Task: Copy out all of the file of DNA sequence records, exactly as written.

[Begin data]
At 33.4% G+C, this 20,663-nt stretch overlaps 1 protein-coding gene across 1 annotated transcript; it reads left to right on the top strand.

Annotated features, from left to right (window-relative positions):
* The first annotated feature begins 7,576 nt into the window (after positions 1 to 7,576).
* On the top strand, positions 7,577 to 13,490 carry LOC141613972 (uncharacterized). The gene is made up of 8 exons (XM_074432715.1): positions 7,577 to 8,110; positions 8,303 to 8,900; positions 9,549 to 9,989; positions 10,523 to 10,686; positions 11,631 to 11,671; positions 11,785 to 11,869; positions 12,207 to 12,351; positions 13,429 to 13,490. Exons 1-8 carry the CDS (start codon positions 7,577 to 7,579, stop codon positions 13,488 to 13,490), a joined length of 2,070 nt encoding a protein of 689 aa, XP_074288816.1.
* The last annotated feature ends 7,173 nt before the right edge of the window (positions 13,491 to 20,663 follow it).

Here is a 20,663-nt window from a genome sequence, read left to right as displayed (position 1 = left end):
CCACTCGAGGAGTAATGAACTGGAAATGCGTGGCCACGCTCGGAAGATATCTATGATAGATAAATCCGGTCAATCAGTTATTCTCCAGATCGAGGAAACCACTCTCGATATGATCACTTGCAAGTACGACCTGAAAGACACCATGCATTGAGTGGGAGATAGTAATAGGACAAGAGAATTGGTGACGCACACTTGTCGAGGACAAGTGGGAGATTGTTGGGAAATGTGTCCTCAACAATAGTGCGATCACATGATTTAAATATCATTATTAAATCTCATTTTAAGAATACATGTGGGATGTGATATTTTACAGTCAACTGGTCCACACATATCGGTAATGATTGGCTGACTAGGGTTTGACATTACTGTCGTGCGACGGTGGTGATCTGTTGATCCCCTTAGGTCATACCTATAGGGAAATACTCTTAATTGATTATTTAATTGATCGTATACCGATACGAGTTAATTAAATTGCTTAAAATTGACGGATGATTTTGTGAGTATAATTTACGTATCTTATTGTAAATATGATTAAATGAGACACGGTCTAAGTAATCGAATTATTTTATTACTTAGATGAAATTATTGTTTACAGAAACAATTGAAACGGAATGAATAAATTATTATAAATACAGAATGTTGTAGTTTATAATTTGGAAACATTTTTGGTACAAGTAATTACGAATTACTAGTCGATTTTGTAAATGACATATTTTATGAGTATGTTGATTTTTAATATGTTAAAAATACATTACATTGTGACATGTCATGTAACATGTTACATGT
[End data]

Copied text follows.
At 33.4% G+C, this 20,663-nt stretch overlaps 1 protein-coding gene across 1 annotated transcript; it reads left to right on the top strand.

Annotated features, from left to right (window-relative positions):
* The first annotated feature begins 7,576 nt into the window (after positions 1 to 7,576).
* On the top strand, positions 7,577 to 13,490 carry LOC141613972 (uncharacterized). The gene is made up of 8 exons (XM_074432715.1): positions 7,577 to 8,110; positions 8,303 to 8,900; positions 9,549 to 9,989; positions 10,523 to 10,686; positions 11,631 to 11,671; positions 11,785 to 11,869; positions 12,207 to 12,351; positions 13,429 to 13,490. Exons 1-8 carry the CDS (start codon positions 7,577 to 7,579, stop codon positions 13,488 to 13,490), a joined length of 2,070 nt encoding a protein of 689 aa, XP_074288816.1.
* The last annotated feature ends 7,173 nt before the right edge of the window (positions 13,491 to 20,663 follow it).

Here is a 20,663-nt window from a genome sequence, read left to right as displayed (position 1 = left end):
CCACTCGAGGAGTAATGAACTGGAAATGCGTGGCCACGCTCGGAAGATATCTATGATAGATAAATCCGGTCAATCAGTTATTCTCCAGATCGAGGAAACCACTCTCGATATGATCACTTGCAAGTACGACCTGAAAGACACCATGCATTGAGTGGGAGATAGTAATAGGACAAGAGAATTGGTGACGCACACTTGTCGAGGACAAGTGGGAGATTGTTGGGAAATGTGTCCTCAACAATAGTGCGATCACATGATTTAAATATCATTATTAAATCTCATTTTAAGAATACATGTGGGATGTGATATTTTACAGTCAACTGGTCCACACATATCGGTAATGATTGGCTGACTAGGGTTTGACATTACTGTCGTGCGACGGTGGTGATCTGTTGATCCCCTTAGGTCATACCTATAGGGAAATACTCTTAATTGATTATTTAATTGATCGTATACCGATACGAGTTAATTAAATTGCTTAAAATTGACGGATGATTTTGTGAGTATAATTTACGTATCTTATTGTAAATATGATTAAATGAGACACGGTCTAAGTAATCGAATTATTTTATTACTTAGATGAAATTATTGTTTACAGAAACAATTGAAACGGAATGAATAAATTATTATAAATACAGAATGTTGTAGTTTATAATTTGGAAACATTTTTGGTACAAGTAATTACGAATTACTAGTCGATTTTGTAAATGACATATTTTATGAGTATGTTGATTTTTAATATGTTAAAAATACATTACATTGTGACATGTCATGTAACATGTTACATGT